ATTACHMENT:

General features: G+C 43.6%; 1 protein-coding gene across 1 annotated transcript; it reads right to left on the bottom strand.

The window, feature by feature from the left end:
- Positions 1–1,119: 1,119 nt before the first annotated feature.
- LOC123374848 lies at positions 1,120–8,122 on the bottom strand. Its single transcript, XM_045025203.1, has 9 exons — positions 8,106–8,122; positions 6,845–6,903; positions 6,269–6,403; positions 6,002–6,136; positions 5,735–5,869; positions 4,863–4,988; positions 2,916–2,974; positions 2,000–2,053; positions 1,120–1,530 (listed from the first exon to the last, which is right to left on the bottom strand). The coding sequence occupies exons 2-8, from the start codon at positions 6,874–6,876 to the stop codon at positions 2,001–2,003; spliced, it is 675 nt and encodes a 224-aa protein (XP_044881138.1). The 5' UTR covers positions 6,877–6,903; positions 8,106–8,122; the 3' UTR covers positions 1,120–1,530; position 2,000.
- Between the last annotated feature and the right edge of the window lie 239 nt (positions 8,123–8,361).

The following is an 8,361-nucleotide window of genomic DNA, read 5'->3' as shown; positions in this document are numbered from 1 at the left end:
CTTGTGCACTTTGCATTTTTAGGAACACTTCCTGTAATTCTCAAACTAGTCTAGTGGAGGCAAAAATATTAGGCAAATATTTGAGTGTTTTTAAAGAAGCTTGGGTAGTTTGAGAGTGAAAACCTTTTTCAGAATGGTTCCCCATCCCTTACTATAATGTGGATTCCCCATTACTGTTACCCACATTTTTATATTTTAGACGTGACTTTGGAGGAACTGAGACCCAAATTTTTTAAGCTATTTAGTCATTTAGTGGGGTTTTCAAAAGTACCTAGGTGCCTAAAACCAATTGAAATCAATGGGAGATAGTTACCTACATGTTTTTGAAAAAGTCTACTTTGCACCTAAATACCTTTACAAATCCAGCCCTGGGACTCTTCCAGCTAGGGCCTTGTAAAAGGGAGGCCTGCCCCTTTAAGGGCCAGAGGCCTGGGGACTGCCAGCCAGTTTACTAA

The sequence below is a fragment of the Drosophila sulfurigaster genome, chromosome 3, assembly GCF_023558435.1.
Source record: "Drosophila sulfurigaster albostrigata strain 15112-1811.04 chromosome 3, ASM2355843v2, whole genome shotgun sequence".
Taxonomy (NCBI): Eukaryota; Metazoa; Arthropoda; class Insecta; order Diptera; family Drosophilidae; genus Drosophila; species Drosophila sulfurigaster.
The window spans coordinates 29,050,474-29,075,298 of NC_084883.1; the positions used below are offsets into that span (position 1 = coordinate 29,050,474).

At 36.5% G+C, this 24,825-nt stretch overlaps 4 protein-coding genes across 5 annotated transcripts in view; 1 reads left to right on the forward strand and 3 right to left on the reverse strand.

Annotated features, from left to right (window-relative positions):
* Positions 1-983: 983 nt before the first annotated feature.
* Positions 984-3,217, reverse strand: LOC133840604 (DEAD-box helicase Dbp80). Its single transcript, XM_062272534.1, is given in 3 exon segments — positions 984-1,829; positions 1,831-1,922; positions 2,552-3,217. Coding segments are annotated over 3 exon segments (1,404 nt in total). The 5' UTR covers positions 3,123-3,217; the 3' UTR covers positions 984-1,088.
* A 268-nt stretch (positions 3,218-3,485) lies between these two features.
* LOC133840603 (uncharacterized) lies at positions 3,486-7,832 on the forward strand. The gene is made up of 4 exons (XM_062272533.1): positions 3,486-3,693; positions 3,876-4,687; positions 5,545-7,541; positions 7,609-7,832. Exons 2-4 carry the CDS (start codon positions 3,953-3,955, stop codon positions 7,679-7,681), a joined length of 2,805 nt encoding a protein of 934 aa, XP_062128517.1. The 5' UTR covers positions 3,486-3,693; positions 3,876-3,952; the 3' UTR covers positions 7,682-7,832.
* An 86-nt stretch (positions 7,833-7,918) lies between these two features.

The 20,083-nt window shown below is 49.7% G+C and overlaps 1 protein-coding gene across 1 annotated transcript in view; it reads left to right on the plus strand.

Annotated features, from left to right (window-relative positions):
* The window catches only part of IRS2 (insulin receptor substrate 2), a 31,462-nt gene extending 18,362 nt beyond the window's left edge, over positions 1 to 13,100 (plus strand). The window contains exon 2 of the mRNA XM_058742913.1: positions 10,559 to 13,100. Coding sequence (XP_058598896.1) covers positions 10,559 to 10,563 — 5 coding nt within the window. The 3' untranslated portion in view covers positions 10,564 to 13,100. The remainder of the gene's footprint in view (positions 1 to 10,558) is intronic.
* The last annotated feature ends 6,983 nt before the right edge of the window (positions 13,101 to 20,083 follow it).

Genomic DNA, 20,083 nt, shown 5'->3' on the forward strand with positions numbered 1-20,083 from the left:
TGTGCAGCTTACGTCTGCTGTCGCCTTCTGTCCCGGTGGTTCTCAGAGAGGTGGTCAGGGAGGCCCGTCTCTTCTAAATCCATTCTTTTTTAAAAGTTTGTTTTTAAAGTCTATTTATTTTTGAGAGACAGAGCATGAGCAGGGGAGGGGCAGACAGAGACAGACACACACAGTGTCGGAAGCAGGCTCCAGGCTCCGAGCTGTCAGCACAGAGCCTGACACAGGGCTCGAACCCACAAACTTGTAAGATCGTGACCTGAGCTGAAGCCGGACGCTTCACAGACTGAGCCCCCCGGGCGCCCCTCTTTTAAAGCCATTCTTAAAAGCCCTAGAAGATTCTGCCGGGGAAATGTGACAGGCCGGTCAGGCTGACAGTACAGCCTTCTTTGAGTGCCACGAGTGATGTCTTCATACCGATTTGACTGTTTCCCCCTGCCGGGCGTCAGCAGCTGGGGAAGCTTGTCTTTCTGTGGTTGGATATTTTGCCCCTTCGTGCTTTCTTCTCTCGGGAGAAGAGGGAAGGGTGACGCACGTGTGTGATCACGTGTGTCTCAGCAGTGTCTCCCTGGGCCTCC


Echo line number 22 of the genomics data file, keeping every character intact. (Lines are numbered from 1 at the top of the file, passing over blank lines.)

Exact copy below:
* The last annotated feature ends 6,983 nt before the right edge of the window (positions 13,101 to 20,083 follow it).